Nineteen seventy-one saw the release of more monumental albums than any year before or since and the establishment of a pantheon of stars to dominate the next 40 years - Led Zeppelin, David Bowie, the Rolling Stones, Pink Floyd, Marvin Gaye, Carole King, Joni Mitchell, Rod Stewart, the solo Beatles and more.
January that year fired the gun on an unrepeatable surge of creativity, technological innovation, blissful ignorance, naked ambition and outrageous good fortune. By December rock had exploded into the mainstream. How did it happen?
This audiobook tells you how. It's the story of 1971, rock's golden year.
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Customer ReviewsMost Helpful
By Colin on 14-09-16
An Amazing Era...
I’ll admit I approached this title with more than a bit of bias, as 1971 was big year for me personally. I was 16, and was facing my last term in a school I loved, before setting off into the wide world of working for a living (University not being an option for ‘the likes of us’ as my old Mum said)
My first job was as a darkroom assistant on a local newspaper. This consisted mainly of spending the best part of my day in a dimly-lit darkroom filled with the odour of developer, stop-bath and fixative. My only company all day was the radio, which was permanently tuned to Radio 1, and which played the same 20 records (the dreaded BBC playlist) every 2 hours, all day long.
I suppose all 16yr-olds consider the music of their adolescence more profound than anyone else’s, and I was certainly no different. But David Hepworth’s excellent book has actually got me believing I was right. So many landmark albums released, so many new artists discovered (most of whom are still with us today) and songs that were a benchmark of their time. We had ‘Tapestry’ by Carole King, ‘After The Goldrush’ by Neil Young, ‘Madman Across the Water’ by Elton John, ‘Who’s Next’ by The Who, ‘Every Picture Tells a Story’ by Rod Stewart, and many, many more. And all the while, the career of a Mr David Bowie gains momentum…
This book has been a real joy to listen to, being both a reminder of the music itself but also a glimpse into the back stories of how the songs were made.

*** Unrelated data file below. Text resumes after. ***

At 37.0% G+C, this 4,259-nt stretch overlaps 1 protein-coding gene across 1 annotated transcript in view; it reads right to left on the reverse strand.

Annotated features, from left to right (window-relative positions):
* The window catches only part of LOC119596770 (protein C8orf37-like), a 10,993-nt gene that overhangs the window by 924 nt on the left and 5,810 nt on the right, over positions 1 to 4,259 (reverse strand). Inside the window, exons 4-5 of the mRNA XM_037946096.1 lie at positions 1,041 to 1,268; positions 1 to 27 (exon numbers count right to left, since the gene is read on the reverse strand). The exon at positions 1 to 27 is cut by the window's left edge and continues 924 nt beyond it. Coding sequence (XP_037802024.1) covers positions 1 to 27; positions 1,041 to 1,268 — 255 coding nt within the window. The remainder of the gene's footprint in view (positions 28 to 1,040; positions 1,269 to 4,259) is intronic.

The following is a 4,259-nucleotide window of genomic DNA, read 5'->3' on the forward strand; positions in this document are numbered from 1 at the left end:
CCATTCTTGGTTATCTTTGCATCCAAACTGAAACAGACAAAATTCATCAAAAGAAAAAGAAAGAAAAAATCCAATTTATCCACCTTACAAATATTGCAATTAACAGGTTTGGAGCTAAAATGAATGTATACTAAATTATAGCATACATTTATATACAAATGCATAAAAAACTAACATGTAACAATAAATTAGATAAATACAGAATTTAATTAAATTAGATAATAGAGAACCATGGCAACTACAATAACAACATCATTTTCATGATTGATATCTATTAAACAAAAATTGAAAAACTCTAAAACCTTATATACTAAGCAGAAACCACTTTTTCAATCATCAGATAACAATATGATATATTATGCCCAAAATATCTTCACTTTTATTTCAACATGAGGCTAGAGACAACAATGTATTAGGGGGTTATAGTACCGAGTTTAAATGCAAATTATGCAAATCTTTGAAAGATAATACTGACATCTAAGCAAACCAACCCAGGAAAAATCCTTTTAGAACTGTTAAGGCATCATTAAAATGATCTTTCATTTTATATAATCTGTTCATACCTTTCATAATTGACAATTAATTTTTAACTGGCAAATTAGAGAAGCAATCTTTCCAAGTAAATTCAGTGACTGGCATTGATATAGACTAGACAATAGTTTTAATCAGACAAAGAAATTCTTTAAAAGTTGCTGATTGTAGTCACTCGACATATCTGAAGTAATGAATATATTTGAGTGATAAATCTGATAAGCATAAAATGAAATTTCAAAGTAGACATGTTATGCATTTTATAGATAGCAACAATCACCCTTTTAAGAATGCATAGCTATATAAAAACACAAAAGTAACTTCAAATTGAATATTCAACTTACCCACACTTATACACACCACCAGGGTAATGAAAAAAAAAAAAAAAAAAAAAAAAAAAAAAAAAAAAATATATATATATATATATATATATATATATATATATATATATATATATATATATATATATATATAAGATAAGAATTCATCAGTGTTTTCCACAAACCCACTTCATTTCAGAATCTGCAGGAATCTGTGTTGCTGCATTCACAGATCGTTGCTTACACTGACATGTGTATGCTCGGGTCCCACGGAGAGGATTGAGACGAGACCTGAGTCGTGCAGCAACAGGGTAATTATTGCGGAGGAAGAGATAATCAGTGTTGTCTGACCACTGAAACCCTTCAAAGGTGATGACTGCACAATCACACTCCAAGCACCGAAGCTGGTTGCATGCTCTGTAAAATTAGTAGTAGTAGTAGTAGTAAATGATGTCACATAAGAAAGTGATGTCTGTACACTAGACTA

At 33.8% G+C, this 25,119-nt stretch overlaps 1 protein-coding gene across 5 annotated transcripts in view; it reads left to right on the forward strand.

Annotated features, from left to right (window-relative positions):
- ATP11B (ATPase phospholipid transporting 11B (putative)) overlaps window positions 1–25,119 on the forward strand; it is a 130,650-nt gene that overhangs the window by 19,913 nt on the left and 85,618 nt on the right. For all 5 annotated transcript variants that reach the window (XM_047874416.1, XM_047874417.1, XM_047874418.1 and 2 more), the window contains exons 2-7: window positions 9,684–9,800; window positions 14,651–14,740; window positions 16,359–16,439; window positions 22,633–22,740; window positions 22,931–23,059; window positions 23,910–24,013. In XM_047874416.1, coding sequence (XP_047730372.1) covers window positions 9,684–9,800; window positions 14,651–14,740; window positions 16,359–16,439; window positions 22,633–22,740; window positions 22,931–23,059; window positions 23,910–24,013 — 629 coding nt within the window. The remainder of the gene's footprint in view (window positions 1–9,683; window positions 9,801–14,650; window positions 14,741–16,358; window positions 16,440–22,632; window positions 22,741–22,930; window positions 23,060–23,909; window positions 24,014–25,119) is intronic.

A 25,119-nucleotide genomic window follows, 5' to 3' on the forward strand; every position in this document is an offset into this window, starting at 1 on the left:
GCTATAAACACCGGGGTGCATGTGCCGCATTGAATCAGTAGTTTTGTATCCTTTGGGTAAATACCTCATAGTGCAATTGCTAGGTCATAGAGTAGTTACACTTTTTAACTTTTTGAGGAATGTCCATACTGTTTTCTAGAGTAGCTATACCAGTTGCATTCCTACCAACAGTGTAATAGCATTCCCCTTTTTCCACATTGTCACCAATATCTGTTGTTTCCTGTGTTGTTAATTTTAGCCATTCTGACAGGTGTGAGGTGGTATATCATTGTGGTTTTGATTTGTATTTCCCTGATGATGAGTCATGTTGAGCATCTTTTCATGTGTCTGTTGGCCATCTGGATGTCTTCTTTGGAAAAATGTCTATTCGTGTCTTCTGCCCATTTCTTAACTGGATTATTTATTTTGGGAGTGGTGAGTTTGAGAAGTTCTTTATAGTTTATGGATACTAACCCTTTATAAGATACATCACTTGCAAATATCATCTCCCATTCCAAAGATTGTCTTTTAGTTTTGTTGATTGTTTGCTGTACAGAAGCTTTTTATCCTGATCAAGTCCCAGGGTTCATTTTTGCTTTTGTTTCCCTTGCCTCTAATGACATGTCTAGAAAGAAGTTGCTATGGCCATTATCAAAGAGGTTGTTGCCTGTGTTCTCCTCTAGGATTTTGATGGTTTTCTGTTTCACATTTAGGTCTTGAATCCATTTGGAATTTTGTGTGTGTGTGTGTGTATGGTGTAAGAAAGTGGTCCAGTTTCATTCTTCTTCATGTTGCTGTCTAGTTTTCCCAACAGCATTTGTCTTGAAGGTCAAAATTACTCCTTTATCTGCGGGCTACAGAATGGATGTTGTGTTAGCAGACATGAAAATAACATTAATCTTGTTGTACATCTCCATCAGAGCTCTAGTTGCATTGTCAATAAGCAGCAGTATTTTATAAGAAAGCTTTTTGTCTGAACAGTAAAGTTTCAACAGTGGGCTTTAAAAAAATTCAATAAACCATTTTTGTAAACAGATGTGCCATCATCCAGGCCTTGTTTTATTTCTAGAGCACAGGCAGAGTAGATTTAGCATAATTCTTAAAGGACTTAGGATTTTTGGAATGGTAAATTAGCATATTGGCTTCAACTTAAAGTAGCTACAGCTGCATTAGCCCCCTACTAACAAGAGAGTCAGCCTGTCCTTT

If I were to make one minor gripe it would be that author David Hepworth seems to have forgotten he’s narrating an audiobook (in which he’s talking to just one person) and instead he has a tendency to project as if he’s addressing a conference room full of people, which often verges on shouting.
That aside, this is an excellent title and a must for any music lover, but especially those who were 16 in 1971. Now, where’s my turntable?....
8 of 8 people found this review helpful
By Brian on 08-08-16
The year nostalgia started
Where does 1971 - Never a Dull Moment rank among all the audiobooks you’ve listened to so far?
I tend to go for fiction so no comparison
What did you like best about this story?
Obvs.not a story but I liked ed how Hepwrth took it from what was clearly a bumper year for lps to seeing it as the year that rock started appealing to a different demographic than the single buyer and the fuse was lit on the current rock landscape.
What aspect of David Hepworth’s performance might you have changed?
He was a bit slurry (run it at 0.75 speed for the pub bore version) and a bit rushed but generally good.
Any additional comments?
The USA referenced elements were thinner interms of cultural resonance but still interesting and there's a bit of a sniffy "they would never be this good, again" element to reinforce the point but it's a good listen.
5 of 5 people found this review helpful